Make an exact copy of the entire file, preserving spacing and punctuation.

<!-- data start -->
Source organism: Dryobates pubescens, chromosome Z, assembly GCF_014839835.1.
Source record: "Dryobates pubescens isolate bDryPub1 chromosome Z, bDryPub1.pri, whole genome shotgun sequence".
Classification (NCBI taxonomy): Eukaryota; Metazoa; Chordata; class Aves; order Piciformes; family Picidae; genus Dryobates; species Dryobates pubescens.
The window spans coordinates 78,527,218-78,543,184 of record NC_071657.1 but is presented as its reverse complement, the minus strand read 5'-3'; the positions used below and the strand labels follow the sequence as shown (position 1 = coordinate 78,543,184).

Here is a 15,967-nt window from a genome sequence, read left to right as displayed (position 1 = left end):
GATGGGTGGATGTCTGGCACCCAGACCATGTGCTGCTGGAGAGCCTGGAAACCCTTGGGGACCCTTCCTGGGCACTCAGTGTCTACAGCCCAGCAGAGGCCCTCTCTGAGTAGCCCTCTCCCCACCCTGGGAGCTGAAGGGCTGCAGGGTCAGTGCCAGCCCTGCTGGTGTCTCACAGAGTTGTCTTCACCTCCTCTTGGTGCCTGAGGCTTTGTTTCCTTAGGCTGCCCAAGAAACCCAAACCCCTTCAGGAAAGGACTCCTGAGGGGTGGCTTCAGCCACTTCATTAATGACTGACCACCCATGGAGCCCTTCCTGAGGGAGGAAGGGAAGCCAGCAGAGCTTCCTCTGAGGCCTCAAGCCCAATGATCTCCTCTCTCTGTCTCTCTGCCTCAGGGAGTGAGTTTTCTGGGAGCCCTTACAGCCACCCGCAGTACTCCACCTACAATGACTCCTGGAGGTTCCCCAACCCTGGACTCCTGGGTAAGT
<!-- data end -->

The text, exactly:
Source organism: Dryobates pubescens, chromosome Z, assembly GCF_014839835.1.
Source record: "Dryobates pubescens isolate bDryPub1 chromosome Z, bDryPub1.pri, whole genome shotgun sequence".
Classification (NCBI taxonomy): Eukaryota; Metazoa; Chordata; class Aves; order Piciformes; family Picidae; genus Dryobates; species Dryobates pubescens.
The window spans coordinates 78,527,218-78,543,184 of record NC_071657.1 but is presented as its reverse complement, the minus strand read 5'-3'; the positions used below and the strand labels follow the sequence as shown (position 1 = coordinate 78,543,184).

Here is a 15,967-nt window from a genome sequence, read left to right as displayed (position 1 = left end):
GATGGGTGGATGTCTGGCACCCAGACCATGTGCTGCTGGAGAGCCTGGAAACCCTTGGGGACCCTTCCTGGGCACTCAGTGTCTACAGCCCAGCAGAGGCCCTCTCTGAGTAGCCCTCTCCCCACCCTGGGAGCTGAAGGGCTGCAGGGTCAGTGCCAGCCCTGCTGGTGTCTCACAGAGTTGTCTTCACCTCCTCTTGGTGCCTGAGGCTTTGTTTCCTTAGGCTGCCCAAGAAACCCAAACCCCTTCAGGAAAGGACTCCTGAGGGGTGGCTTCAGCCACTTCATTAATGACTGACCACCCATGGAGCCCTTCCTGAGGGAGGAAGGGAAGCCAGCAGAGCTTCCTCTGAGGCCTCAAGCCCAATGATCTCCTCTCTCTGTCTCTCTGCCTCAGGGAGTGAGTTTTCTGGGAGCCCTTACAGCCACCCGCAGTACTCCACCTACAATGACTCCTGGAGGTTCCCCAACCCTGGACTCCTGGGTAAGT